As marijuana continues to climb the legalization ladder, more individuals are getting involved in this lucrative industry. Under the Controlled Substances Act marijuana is classified federally as a Schedule 1 drug alongside MDMA, heroin, LSD, and others. This classification is interesting because it is physically impossible to consume the lethal dose of marijuana, which also highlights the fact there has not been any recorded death by marijuana. Apart from it’s federal status, numerous states have begun to legalize cannabis in some way. In fact, 21 states allow cannabis for medical purposes and 9 states allow recreational marijuana consumption. This Wikipedia page is a good starting point for state-by-state information.
The state I live in, Arizona, legalized marijuana for medical purposes in 2010. A close friend of mine manages a medical marijuana dispensary and Part 2 to this post will be my interview with her and others. The managers, both female, are the only managers at this dispensary and have been involved in the industry for multiple years.
Recently we watched an episode of Viceland’s Weediquette titled “Mary Janes.” Side note – Weediquette series host Krishna Andavolu does a phenomenal job exploring the different aspects and people of this industry in an entertaining yet highly informative manner; I definitely recommend watching the show. Anyway, “Mary Janes” opened my eyes to the topic of gender equality in the cannabis industry. Throughout the episode I gathered women experience an interesting combination of opportunity and challenge.
The Emerald Triangle, located in the northwestern part of California, is a rural area sprinkled with small towns, and filled with dense forestry. Farms in this area are predominantly owned by men and it is common for them to prefer women trimmers. Enticed by the promise of a job, many women retreat to a farm with a (typically male) grower. This article from Huffington Post follows the stories of a few different women who experienced sexual abuse and a shockingly dismissive attitude from authority. I think it is important to shed light on these issues but, I want to highlight the fact this industry as a whole provides great opportunities for both men AND women so lets move on.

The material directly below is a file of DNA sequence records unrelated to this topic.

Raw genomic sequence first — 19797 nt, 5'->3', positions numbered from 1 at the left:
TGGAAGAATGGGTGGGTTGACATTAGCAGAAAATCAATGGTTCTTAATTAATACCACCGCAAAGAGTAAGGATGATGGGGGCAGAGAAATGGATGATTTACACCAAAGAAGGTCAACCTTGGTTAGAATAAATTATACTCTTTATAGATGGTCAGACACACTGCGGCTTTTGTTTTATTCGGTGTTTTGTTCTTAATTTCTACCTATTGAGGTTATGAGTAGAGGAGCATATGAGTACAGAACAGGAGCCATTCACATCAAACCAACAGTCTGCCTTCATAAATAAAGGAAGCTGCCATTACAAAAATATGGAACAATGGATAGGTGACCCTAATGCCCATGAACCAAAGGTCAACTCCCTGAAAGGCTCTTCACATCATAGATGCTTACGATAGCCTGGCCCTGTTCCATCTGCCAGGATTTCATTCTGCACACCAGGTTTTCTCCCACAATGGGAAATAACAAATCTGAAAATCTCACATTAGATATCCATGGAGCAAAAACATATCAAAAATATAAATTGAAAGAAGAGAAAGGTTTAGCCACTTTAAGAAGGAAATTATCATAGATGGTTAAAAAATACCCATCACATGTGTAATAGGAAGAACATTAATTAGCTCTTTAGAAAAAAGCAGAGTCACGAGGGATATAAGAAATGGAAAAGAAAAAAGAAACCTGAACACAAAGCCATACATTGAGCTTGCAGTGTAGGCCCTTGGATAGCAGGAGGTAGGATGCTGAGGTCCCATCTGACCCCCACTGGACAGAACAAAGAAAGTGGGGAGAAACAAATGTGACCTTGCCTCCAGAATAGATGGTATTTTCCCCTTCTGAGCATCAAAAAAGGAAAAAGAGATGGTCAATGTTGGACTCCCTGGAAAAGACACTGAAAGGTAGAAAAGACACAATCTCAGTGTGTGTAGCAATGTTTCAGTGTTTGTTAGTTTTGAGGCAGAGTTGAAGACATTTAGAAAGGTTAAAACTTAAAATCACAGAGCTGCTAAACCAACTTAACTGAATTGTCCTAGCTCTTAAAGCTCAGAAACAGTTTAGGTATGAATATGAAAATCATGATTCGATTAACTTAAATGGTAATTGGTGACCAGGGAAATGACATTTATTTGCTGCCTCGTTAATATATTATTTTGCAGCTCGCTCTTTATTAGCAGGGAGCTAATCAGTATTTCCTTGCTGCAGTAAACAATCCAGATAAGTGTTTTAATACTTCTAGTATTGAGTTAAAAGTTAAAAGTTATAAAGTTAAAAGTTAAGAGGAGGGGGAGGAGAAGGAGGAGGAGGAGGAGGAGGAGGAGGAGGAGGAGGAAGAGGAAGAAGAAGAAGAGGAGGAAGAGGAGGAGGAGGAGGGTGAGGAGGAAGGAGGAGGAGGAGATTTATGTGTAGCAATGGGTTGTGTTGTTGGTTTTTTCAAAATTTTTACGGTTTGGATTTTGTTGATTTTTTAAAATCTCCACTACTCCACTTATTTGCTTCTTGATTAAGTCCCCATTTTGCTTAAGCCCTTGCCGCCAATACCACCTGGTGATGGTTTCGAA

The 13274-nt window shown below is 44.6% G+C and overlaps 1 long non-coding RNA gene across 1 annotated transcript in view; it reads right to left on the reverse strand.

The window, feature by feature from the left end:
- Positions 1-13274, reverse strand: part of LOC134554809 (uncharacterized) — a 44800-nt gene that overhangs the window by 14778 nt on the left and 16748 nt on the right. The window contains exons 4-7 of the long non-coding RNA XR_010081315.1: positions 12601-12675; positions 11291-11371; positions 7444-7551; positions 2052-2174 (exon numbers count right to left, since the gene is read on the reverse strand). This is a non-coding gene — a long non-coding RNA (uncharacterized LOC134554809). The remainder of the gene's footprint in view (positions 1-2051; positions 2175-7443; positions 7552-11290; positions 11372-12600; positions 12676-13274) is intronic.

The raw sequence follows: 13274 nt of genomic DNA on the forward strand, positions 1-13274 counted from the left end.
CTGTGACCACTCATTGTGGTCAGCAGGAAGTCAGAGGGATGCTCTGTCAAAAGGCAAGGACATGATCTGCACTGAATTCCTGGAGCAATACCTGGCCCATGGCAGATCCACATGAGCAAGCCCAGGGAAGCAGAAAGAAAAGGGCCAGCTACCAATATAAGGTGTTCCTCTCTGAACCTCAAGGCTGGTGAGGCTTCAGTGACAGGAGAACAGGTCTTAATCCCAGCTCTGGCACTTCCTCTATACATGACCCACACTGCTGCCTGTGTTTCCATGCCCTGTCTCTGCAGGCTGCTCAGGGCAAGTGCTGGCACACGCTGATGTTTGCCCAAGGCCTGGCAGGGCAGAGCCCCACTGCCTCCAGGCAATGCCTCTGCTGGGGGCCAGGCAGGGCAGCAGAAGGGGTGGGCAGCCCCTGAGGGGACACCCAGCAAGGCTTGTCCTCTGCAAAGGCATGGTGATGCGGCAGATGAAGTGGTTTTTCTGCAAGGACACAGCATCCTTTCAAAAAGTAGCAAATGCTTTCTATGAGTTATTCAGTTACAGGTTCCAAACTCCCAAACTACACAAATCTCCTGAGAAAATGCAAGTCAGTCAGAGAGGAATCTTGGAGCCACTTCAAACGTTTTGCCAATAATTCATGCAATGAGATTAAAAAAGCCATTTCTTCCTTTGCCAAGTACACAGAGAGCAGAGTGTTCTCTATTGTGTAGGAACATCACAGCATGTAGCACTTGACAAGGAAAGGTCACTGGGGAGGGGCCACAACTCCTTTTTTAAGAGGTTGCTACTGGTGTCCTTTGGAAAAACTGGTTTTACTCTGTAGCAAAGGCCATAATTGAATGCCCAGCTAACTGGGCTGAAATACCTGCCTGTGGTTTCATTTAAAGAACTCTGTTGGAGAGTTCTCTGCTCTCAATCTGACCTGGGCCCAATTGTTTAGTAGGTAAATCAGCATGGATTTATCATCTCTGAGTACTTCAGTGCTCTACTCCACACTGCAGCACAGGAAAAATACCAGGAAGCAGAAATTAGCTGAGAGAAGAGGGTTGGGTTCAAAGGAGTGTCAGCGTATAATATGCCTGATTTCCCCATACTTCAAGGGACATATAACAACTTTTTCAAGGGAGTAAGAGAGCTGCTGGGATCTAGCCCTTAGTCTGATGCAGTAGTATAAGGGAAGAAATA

State-by-state the door inches open towards a federally legal marijuana industry; but for now the industry is still in it’s infancy. For women, this seems to hold numerous positives and negatives. On the positive end this is the time for women to plant their feet, to be a “first mover,” which lends significant advantage over those who move later. On the negative end, lack of regulation combined with an enthusiastic desire to enter the industry unfortunately handed those in power the opportunity to abuse. Fortunately, not all people in high positions abuse their power!
According Fortune, women account for 36% of leadership roles in the marijuana industry. Intriguing, especially in comparison to the 5% representation for CEO positions across all industries. Supporting the success of women in the cannabis industry is Women Grow, a membership organization offering resources for women professionals already and interested in the cannabis industry. The organization offers networking events in 14 states and Canada.
Any woman interested in the cannabis industry should strongly consider getting involved.